This article makes some very interesting and valid points, maybe as a Sufi you might to ponder them, instead of throwing around insults.

    Or, better still go to your dear exceptional Sheikh and tell him (her?) your good deed for the day: insulting sufi tariqas you don't know anything about. What a hoot.

    Also where does this article talk about rallies? It describes the fact that Sufi groups in the west are not a place where poor and marginalized people are welcomed, and are primarily a place for white and upper middle class dudes and dudesses. Maybe you need to read the article, or, again go talk to your dear Sheikh who taught you insult tariqas other than yours.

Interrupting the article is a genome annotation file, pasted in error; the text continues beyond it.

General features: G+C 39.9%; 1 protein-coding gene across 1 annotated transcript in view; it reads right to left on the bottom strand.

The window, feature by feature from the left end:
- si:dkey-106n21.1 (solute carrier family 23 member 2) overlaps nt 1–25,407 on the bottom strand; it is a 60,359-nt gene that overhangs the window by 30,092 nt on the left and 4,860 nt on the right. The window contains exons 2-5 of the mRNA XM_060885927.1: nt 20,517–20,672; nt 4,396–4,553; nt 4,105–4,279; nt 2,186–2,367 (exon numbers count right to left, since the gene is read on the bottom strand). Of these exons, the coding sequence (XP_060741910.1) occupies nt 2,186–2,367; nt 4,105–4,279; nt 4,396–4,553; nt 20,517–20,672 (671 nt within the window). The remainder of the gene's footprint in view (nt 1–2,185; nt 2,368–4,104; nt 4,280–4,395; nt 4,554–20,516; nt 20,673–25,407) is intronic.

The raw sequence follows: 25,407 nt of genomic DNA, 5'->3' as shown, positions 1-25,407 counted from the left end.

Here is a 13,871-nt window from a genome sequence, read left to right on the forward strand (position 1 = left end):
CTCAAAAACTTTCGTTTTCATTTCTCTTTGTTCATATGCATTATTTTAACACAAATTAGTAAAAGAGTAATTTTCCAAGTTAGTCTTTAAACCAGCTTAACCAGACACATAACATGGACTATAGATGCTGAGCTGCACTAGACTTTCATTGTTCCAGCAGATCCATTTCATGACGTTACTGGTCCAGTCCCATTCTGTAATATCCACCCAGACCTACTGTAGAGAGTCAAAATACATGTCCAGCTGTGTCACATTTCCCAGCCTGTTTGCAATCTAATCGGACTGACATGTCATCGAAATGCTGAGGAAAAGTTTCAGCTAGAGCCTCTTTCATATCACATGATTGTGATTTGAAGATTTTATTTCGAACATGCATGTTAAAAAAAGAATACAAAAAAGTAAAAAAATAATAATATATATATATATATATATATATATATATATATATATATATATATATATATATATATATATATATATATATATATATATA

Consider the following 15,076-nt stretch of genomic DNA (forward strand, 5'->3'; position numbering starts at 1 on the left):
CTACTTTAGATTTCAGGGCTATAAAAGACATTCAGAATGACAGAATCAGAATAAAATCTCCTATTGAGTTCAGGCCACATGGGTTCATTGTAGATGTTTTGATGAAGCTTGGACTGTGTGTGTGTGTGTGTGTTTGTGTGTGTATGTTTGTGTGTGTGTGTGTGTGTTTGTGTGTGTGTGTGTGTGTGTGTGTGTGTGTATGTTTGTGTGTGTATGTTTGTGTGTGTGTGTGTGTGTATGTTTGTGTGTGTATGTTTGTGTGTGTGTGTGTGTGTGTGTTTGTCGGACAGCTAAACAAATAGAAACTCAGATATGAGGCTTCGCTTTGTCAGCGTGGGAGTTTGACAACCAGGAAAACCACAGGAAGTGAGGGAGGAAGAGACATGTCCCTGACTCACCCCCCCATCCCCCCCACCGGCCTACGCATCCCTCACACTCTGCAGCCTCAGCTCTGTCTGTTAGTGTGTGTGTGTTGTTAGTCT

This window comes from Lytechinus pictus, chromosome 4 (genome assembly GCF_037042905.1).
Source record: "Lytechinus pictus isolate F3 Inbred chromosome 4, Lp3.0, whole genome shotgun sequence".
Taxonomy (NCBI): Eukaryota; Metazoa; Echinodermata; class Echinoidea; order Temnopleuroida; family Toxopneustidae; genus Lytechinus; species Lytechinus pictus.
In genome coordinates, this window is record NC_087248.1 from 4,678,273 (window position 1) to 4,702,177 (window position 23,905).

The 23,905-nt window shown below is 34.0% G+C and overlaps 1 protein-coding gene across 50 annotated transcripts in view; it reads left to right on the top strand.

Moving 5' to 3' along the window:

By Anonymous Anonymous, at 4/28/2006 09:07:00 AM  

  • This comment has been removed by a blog administrator.

    By Blogger Julaybib, at 5/07/2006 04:32:00 AM  

  • It's interesting how, in analysing Muslim discourses, power and authority are seen as intrinsic to Muslim politicos, but not so much to Sufis. Yet Chittick can condemn the entire corpus of contemporary Western knowledge, Sayyid Nasr can help turn a fair section of academia against Idries Shah and Sufis and their supporters continue to proclaim themselves 'the heart of Islam'.

    This is not to denigrate the knowledge and understanding of Sufism - merely to draw attention to the fact the Sufis and their supporters contest public spaces in Muslim communities as much as anyone, whatever their claims to apoliticality or humble anonymity.



    By Blogger Julaybib, at 5/07/2006 04:35:00 AM